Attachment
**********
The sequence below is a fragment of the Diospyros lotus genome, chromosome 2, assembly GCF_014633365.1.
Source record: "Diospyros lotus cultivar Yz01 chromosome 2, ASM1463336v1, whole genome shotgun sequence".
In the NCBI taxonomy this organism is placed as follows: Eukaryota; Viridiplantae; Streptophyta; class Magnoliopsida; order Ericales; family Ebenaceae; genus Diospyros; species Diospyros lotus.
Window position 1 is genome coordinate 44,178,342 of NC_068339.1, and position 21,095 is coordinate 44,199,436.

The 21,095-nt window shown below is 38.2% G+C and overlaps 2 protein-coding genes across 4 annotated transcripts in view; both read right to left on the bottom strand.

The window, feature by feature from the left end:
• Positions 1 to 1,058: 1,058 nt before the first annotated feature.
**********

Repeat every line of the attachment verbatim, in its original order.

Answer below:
The sequence below is a fragment of the Diospyros lotus genome, chromosome 2, assembly GCF_014633365.1.
Source record: "Diospyros lotus cultivar Yz01 chromosome 2, ASM1463336v1, whole genome shotgun sequence".
In the NCBI taxonomy this organism is placed as follows: Eukaryota; Viridiplantae; Streptophyta; class Magnoliopsida; order Ericales; family Ebenaceae; genus Diospyros; species Diospyros lotus.
Window position 1 is genome coordinate 44,178,342 of NC_068339.1, and position 21,095 is coordinate 44,199,436.

The 21,095-nt window shown below is 38.2% G+C and overlaps 2 protein-coding genes across 4 annotated transcripts in view; both read right to left on the bottom strand.

The window, feature by feature from the left end:
• Positions 1 to 1,058: 1,058 nt before the first annotated feature.